USING REAL DATA TO HELP COMMUNITIES ESTABLISH INFORMED, SUSTAINABLE, AND ECONOMICAL PARKING POLICIES

Parking is a point of contention in communities across Metro Boston, yet many deliberations about the topic occur in the absence of hard data about how much parking we have, and how much we need. The Metropolitan Area Planning Council (MAPC) has begun a multi-phase initiative to develop the data and tools that communities need to establish informed, sustainable, and economical parking policies.

In Phase 1, MAPC conducted weekday middle-of-the-night surveys at 80 multifamily residential developments to measure how much parking was actually being used during the presumed hours of peak demand– when most people are at home and asleep. We also began to model the factors that best predict parking demand. Surveys were conducted in Arlington, Chelsea, Everett, Malden, and Melrose.

In the next phase, MAPC will collect data in Boston, Cambridge, and other nearby communities to create a broader sample and more robust statistical results. Ultimately, we plan to create online tools to support community decision-making about parking requirements.

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Parking Spaces Available

Our statistical models indicate that parking demand may be induced by abundant parking supply: the number of parking spaces available per housing unit is the single biggest factor associated with parking demand per housing unit. The analysis seems to indicate that “if you build it, they will park.”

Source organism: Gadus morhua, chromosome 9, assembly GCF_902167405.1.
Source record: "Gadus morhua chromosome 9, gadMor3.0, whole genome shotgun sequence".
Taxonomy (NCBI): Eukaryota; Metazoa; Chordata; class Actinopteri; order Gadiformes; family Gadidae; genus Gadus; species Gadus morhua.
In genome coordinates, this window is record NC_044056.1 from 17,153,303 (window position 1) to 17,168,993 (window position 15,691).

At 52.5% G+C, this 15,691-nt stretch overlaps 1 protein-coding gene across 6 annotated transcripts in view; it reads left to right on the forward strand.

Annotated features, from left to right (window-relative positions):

Overbuilt Parking

Approximately one in four multifamily residential parking spaces were unused between the hours of midnight and 4 A.M., precisely the time one would expect the highest utilization. On average, each housing unit has 1.15 spaces available, but utilizes only 0.85 spaces. In all, MAPC counted nearly 1,200 empty spaces sitting unused across the 80 surveyed properties.

Oversupplied

In Arlington, Chelsea, Everett, Malden, and Melrose combined, MAPC observed 1,187 unused parking spaces. This means that for every 10 housing units in the surveyed buildings, there are, on average 3 excess parking spaces. At 300 square feet per parking space, that translates into 356,100 square feet of unused space and, with construction costs at $10,000 per surface lot parking space, $11,870,000 of unnecessary spending.

Lost Opportunity

Instead of overbuilding parking spaces, communities can instead put this land to more productive and beneficial uses, including the development of open space, affordable housing, or other uses that may provide a higher tax base.

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